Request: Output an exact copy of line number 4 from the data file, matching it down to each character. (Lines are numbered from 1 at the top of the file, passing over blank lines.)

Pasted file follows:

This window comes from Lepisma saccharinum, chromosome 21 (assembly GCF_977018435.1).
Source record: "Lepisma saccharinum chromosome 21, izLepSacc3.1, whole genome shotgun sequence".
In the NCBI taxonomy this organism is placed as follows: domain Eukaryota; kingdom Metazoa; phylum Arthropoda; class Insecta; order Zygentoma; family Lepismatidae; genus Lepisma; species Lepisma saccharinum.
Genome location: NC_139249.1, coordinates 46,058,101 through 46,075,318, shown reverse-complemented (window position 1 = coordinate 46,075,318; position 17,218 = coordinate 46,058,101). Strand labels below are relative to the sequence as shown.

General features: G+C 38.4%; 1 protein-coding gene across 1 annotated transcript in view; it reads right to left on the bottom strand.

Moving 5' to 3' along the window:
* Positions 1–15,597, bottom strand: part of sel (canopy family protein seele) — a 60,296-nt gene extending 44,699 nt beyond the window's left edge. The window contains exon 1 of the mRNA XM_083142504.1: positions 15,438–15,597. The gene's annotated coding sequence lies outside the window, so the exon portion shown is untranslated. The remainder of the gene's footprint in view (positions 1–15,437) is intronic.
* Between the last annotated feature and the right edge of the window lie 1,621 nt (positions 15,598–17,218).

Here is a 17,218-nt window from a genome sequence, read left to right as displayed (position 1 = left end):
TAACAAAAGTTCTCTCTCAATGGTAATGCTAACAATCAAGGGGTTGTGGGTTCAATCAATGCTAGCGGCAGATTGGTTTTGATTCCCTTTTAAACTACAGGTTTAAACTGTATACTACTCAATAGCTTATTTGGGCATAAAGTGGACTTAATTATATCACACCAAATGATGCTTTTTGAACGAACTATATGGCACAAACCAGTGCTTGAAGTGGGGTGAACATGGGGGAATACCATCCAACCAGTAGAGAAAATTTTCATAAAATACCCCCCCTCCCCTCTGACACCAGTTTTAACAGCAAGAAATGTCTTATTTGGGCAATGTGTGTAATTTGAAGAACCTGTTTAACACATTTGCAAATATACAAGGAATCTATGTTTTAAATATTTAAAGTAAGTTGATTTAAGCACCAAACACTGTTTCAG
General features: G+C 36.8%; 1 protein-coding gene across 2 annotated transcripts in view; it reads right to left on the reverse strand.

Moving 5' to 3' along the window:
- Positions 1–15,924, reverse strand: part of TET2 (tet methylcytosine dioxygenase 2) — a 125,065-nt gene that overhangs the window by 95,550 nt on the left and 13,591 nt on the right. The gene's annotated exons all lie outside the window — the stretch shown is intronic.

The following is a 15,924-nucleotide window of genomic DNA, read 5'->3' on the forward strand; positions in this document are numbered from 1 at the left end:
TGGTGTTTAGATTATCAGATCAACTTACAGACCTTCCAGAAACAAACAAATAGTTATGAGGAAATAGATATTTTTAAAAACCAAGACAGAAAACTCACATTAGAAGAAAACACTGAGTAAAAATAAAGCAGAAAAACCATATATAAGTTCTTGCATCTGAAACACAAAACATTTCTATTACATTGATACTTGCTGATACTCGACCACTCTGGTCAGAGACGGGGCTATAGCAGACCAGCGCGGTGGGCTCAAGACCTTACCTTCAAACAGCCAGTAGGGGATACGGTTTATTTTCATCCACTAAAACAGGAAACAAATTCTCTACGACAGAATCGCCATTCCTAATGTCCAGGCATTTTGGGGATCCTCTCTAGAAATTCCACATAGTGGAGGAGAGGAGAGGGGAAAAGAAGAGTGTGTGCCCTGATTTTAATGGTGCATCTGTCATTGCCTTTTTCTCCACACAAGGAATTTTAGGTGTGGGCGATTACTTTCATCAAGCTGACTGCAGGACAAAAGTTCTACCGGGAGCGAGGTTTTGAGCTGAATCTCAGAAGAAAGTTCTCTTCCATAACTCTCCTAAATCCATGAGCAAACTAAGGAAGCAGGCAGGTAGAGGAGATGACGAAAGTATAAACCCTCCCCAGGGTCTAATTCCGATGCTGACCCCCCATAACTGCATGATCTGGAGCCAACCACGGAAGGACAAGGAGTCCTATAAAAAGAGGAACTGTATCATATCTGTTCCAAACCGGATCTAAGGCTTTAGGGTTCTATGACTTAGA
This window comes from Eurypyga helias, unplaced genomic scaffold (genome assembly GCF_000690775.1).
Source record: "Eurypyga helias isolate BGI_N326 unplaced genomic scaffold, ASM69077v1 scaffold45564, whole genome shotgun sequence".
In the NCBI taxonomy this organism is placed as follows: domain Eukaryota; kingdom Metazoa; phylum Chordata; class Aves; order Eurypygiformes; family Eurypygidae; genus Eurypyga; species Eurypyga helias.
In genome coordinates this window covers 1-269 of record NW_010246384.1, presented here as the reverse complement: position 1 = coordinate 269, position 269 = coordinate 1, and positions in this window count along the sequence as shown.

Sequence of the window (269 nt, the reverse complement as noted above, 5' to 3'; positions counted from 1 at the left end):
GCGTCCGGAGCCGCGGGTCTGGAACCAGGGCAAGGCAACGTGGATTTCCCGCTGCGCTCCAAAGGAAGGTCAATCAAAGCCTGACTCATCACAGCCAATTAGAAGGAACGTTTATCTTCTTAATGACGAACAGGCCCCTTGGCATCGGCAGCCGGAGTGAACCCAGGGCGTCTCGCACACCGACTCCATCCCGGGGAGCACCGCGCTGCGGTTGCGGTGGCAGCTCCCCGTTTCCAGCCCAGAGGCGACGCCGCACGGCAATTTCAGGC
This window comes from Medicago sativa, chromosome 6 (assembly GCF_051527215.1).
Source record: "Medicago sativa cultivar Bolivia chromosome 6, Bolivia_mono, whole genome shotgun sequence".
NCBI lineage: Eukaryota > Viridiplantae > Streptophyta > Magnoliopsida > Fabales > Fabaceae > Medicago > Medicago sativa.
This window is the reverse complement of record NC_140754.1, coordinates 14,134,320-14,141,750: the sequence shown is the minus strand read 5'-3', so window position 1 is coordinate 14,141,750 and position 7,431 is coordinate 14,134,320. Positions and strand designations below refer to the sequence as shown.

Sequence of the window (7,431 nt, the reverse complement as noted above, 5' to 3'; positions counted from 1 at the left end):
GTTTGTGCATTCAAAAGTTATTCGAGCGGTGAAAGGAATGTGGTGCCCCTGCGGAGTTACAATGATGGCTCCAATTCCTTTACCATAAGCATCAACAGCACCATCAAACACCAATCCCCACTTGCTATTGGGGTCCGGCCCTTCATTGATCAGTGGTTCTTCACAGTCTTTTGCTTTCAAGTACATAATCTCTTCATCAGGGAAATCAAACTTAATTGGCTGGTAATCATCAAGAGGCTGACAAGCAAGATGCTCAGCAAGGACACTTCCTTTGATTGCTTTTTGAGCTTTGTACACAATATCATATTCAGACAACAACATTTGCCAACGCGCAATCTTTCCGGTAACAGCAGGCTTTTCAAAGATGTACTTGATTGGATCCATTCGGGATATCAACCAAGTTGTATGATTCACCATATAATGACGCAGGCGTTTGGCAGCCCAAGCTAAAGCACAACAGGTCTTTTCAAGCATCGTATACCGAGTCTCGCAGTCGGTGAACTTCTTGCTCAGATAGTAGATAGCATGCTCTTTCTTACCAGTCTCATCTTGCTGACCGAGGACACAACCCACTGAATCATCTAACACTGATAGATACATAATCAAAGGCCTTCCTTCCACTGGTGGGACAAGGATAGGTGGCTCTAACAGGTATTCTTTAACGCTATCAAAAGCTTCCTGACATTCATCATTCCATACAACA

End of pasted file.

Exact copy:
Genome location: NC_139249.1, coordinates 46,058,101 through 46,075,318, shown reverse-complemented (window position 1 = coordinate 46,075,318; position 17,218 = coordinate 46,058,101). Strand labels below are relative to the sequence as shown.